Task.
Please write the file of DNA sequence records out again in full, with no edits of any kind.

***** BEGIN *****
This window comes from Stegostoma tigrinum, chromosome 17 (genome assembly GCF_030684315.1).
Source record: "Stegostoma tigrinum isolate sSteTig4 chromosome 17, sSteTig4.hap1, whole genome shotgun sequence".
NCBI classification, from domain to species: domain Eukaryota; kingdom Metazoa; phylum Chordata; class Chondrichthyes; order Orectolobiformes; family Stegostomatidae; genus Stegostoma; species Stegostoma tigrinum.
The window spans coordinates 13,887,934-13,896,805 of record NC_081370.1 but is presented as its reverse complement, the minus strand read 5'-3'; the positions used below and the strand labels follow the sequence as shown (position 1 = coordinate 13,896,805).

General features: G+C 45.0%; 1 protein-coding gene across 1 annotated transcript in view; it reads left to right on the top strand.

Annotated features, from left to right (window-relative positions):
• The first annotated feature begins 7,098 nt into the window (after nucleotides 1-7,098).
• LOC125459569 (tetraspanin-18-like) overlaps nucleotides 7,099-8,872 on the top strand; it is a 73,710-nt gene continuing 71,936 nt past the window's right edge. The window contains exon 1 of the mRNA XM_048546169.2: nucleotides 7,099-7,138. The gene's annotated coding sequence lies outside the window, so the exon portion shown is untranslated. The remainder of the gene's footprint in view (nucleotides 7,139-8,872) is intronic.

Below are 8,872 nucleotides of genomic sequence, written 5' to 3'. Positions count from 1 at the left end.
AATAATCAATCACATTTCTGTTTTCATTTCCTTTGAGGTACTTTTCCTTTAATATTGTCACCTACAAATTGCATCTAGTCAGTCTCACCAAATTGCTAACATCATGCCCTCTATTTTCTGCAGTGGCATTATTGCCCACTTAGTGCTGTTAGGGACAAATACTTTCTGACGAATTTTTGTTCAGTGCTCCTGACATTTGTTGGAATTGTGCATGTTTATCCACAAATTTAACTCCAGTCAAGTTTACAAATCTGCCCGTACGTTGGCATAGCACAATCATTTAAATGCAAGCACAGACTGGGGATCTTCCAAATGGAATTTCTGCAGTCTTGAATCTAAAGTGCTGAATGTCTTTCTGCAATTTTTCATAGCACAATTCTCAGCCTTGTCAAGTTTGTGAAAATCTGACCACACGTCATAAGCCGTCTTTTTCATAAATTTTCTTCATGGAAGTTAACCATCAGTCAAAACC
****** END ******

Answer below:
This window comes from Stegostoma tigrinum, chromosome 17 (genome assembly GCF_030684315.1).
Source record: "Stegostoma tigrinum isolate sSteTig4 chromosome 17, sSteTig4.hap1, whole genome shotgun sequence".
NCBI classification, from domain to species: domain Eukaryota; kingdom Metazoa; phylum Chordata; class Chondrichthyes; order Orectolobiformes; family Stegostomatidae; genus Stegostoma; species Stegostoma tigrinum.
The window spans coordinates 13,887,934-13,896,805 of record NC_081370.1 but is presented as its reverse complement, the minus strand read 5'-3'; the positions used below and the strand labels follow the sequence as shown (position 1 = coordinate 13,896,805).

General features: G+C 45.0%; 1 protein-coding gene across 1 annotated transcript in view; it reads left to right on the top strand.

Annotated features, from left to right (window-relative positions):
• The first annotated feature begins 7,098 nt into the window (after nucleotides 1-7,098).
• LOC125459569 (tetraspanin-18-like) overlaps nucleotides 7,099-8,872 on the top strand; it is a 73,710-nt gene continuing 71,936 nt past the window's right edge. The window contains exon 1 of the mRNA XM_048546169.2: nucleotides 7,099-7,138. The gene's annotated coding sequence lies outside the window, so the exon portion shown is untranslated. The remainder of the gene's footprint in view (nucleotides 7,139-8,872) is intronic.

Below are 8,872 nucleotides of genomic sequence, written 5' to 3'. Positions count from 1 at the left end.
AATAATCAATCACATTTCTGTTTTCATTTCCTTTGAGGTACTTTTCCTTTAATATTGTCACCTACAAATTGCATCTAGTCAGTCTCACCAAATTGCTAACATCATGCCCTCTATTTTCTGCAGTGGCATTATTGCCCACTTAGTGCTGTTAGGGACAAATACTTTCTGACGAATTTTTGTTCAGTGCTCCTGACATTTGTTGGAATTGTGCATGTTTATCCACAAATTTAACTCCAGTCAAGTTTACAAATCTGCCCGTACGTTGGCATAGCACAATCATTTAAATGCAAGCACAGACTGGGGATCTTCCAAATGGAATTTCTGCAGTCTTGAATCTAAAGTGCTGAATGTCTTTCTGCAATTTTTCATAGCACAATTCTCAGCCTTGTCAAGTTTGTGAAAATCTGACCACACGTCATAAGCCGTCTTTTTCATAAATTTTCTTCATGGAAGTTAACCATCAGTCAAAACC